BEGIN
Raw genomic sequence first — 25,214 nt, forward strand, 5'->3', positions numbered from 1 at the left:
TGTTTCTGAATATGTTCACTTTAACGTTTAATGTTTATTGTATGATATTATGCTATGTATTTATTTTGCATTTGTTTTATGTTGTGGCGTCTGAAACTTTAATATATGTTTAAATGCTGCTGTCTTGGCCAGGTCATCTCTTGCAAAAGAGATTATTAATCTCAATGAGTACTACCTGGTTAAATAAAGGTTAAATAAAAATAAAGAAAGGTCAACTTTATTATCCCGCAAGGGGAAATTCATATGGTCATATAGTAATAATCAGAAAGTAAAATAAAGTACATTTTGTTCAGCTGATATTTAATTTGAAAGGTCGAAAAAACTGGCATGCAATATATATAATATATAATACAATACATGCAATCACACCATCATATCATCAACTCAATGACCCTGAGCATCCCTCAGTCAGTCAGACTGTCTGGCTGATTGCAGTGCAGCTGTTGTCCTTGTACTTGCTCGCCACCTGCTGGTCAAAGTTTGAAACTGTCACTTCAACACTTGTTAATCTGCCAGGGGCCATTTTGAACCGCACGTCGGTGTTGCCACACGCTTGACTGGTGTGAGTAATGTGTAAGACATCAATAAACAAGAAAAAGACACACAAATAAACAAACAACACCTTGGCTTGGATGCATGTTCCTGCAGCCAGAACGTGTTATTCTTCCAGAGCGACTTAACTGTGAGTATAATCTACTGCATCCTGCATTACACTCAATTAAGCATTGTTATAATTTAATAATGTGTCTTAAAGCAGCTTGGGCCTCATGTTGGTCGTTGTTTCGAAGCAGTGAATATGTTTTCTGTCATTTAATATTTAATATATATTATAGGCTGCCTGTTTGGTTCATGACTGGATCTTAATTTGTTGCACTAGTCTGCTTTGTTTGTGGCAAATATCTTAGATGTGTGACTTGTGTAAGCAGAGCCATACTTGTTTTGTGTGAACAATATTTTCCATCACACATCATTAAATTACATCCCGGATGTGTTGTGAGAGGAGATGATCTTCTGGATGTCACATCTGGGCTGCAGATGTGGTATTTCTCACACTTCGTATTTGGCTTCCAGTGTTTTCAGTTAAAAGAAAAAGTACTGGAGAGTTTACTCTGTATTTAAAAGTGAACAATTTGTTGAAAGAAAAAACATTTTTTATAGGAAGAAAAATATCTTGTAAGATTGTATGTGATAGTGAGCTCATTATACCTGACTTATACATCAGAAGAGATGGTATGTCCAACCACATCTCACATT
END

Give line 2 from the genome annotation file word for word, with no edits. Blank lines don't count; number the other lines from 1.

TGTTTCTGAATATGTTCACTTTAACGTTTAATGTTTATTGTATGATATTATGCTATGTATTTATTTTGCATTTGTTTTATGTTGTGGCGTCTGAAACTTTAATATATGTTTAAATGCTGCTGTCTTGGCCAGGTCATCTCTTGCAAAAGAGATTATTAATCTCAATGAGTACTACCTGGTTAAATAAAGGTTAAATAAAAATAAAGAAAGGTCAACTTTATTATCCCGCAAGGGGAAATTCATATGGTCATATAGTAATAATCAGAAAGTAAAATAAAGTACATTTTGTTCAGCTGATATTTAATTTGAAAGGTCGAAAAAACTGGCATGCAATATATATAATATATAATACAATACATGCAATCACACCATCATATCATCAACTCAATGACCCTGAGCATCCCTCAGTCAGTCAGACTGTCTGGCTGATTGCAGTGCAGCTGTTGTCCTTGTACTTGCTCGCCACCTGCTGGTCAAAGTTTGAAACTGTCACTTCAACACTTGTTAATCTGCCAGGGGCCATTTTGAACCGCACGTCGGTGTTGCCACACGCTTGACTGGTGTGAGTAATGTGTAAGACATCAATAAACAAGAAAAAGACACACAAATAAACAAACAACACCTTGGCTTGGATGCATGTTCCTGCAGCCAGAACGTGTTATTCTTCCAGAGCGACTTAACTGTGAGTATAATCTACTGCATCCTGCATTACACTCAATTAAGCATTGTTATAATTTAATAATGTGTCTTAAAGCAGCTTGGGCCTCATGTTGGTCGTTGTTTCGAAGCAGTGAATATGTTTTCTGTCATTTAATATTTAATATATATTATAGGCTGCCTGTTTGGTTCATGACTGGATCTTAATTTGTTGCACTAGTCTGCTTTGTTTGTGGCAAATATCTTAGATGTGTGACTTGTGTAAGCAGAGCCATACTTGTTTTGTGTGAACAATATTTTCCATCACACATCATTAAATTACATCCCGGATGTGTTGTGAGAGGAGATGATCTTCTGGATGTCACATCTGGGCTGCAGATGTGGTATTTCTCACACTTCGTATTTGGCTTCCAGTGTTTTCAGTTAAAAGAAAAAGTACTGGAGAGTTTACTCTGTATTTAAAAGTGAACAATTTGTTGAAAGAAAAAACATTTTTTATAGGAAGAAAAATATCTTGTAAGATTGTATGTGATAGTGAGCTCATTATACCTGACTTATACATCAGAAGAGATGGTATGTCCAACCACATCTCACATT